By Cynthia Deaton
Maternity Leave, FMLA, pregnancy disability: you may have heard these terms, but what exactly do they mean to you, the employer?
The specifics might be a little confusing, but we’re here to help clear things up.
Maternity leave is the period of time when a mother stops working because she is about to have—or has just had (or adopted)—a baby. While we most commonly hear the term “maternity leave,” sometimes it’s called family leave, family medical leave, pregnancy leave, or even parental leave and paternity leave, because it may apply to not only birth mothers, but also to adoptive mothers, fathers or domestic partners.
So, what do you do when your Team Member tells you she is pregnant? You know it is good news, but you can only think about what this means for your company. Take a deep breath, as Pinnacle is here to help.
The first step is to have a discussion with the Team Member about how long he/she anticipates being out, and then notify Pinnacle of the upcoming leave of absence.
Pinnacle will determine how much, if any, leave protection your employee is entitled to. This is actually a complex answer due to various federal, state and local laws that provide for protected time off. Some leave laws run consecutively and some concurrently (while this sounds the same, they are actually different), and some type of leaves may affect the other. This means that it is important to involve Pinnacle, so we can research leave laws specific to each individual and his or her situation.
Some leaves, such as the Family and Medical Leave Act (FMLA), require that the Team Member received written notification of their rights and responsibilities while on a leave of absence. Pinnacle will provide you with all of the necessary documents for you to give to your Team Member.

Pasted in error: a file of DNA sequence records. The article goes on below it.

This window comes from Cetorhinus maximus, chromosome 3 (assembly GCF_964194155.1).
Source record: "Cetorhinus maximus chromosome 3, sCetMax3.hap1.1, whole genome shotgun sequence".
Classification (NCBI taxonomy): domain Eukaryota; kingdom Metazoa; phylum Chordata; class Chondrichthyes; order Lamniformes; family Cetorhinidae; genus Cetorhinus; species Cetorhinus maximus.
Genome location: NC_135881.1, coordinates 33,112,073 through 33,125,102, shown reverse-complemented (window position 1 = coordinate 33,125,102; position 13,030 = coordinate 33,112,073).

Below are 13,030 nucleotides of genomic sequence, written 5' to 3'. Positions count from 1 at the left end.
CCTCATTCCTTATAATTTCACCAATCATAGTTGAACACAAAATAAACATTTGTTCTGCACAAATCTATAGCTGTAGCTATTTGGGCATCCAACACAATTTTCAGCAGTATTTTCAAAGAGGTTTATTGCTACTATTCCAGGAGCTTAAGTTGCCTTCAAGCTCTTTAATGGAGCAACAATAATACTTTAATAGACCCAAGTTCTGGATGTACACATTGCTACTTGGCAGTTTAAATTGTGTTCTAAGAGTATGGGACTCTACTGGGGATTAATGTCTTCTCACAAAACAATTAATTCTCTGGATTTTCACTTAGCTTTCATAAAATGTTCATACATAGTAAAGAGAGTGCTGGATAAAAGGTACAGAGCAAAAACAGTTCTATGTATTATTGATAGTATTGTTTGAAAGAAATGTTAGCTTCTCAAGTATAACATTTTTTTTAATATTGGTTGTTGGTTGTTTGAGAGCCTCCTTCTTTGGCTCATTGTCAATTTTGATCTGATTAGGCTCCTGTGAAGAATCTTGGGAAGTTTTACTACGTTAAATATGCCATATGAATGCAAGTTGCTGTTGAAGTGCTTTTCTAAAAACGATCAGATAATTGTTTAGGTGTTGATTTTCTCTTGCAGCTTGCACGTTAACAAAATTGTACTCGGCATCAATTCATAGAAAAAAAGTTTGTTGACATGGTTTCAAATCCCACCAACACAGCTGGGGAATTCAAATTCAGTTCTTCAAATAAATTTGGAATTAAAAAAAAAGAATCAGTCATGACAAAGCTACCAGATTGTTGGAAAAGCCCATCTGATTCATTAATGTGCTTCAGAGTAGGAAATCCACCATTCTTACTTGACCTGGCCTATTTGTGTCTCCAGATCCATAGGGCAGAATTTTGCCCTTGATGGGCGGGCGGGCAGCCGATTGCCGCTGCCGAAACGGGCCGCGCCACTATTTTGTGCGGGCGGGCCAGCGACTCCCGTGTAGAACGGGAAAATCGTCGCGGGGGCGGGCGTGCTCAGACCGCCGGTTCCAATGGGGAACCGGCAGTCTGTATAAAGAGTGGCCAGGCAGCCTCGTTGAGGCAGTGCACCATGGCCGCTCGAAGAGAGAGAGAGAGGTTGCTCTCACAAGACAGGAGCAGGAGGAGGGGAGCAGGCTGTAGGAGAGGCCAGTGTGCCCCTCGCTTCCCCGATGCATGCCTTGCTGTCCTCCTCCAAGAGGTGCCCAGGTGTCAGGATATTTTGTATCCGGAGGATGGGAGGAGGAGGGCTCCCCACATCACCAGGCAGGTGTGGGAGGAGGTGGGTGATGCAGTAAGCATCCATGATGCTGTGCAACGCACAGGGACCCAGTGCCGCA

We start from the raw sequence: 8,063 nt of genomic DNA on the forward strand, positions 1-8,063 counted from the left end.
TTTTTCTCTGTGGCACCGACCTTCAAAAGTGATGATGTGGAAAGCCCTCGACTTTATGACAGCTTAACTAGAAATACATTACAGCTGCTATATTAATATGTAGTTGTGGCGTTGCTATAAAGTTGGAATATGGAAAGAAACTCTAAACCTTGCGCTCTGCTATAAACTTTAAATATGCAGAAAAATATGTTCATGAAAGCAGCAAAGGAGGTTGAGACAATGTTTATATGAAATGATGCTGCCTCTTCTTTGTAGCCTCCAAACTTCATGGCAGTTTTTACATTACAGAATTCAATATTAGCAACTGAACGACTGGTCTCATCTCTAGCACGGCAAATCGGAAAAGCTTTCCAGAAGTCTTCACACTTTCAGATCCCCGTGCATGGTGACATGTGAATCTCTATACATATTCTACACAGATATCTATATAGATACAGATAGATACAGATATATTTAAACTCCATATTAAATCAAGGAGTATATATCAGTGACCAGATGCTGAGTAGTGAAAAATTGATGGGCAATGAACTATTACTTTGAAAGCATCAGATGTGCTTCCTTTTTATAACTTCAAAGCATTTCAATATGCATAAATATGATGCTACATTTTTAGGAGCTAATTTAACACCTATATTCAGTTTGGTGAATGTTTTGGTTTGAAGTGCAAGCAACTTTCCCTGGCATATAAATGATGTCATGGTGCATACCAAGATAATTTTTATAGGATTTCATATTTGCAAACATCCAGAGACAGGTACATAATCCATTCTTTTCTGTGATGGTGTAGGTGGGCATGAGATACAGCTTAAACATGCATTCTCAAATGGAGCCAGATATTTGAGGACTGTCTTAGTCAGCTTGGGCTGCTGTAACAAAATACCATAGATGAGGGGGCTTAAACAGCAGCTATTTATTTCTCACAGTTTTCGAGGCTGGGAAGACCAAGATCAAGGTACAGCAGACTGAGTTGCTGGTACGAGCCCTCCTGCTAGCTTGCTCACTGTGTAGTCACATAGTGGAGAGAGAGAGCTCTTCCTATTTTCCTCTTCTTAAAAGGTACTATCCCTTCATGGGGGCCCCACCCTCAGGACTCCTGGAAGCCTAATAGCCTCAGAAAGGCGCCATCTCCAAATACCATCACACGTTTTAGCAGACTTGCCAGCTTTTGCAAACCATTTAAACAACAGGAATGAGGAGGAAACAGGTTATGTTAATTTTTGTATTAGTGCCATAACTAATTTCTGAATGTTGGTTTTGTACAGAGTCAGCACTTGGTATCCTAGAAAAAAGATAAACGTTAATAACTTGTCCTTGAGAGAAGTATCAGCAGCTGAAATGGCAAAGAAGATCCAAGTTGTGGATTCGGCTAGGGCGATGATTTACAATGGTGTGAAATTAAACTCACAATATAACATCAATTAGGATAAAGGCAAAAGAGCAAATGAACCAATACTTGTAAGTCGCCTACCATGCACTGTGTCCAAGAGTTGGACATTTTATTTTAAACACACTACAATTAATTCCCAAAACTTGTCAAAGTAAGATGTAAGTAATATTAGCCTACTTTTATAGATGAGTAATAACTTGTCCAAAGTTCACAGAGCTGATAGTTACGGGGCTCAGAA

Lastly, be accommodating. Your Team Member may make requests for accommodations throughout the pregnancy and in most cases, they are entitled to accommodations. Team Members are afforded certain accommodations under the Americans with Disabilities Act (ADA), as pregnancy is considered a temporary disability. Your Team Member may be placed on bed rest, need additional breaks or time off for prenatal appointments. The key is to listen and work with your Team Member in making the accommodations. Not all requests for accommodations may be reasonable, but Pinnacle’s HR Team will help you navigate this complex issue.
This is an exciting but stressful time for your Team Member, and it is important for her that you show your support. However, the most important thing you can do for your business is to partner with Pinnacle. We will make sure that you are compliant with all legal requirements, and we will educate you on your obligations to her.
For additional questions or resources, contact Pinnacle’s HR Team at HR@pinnaclepeo.com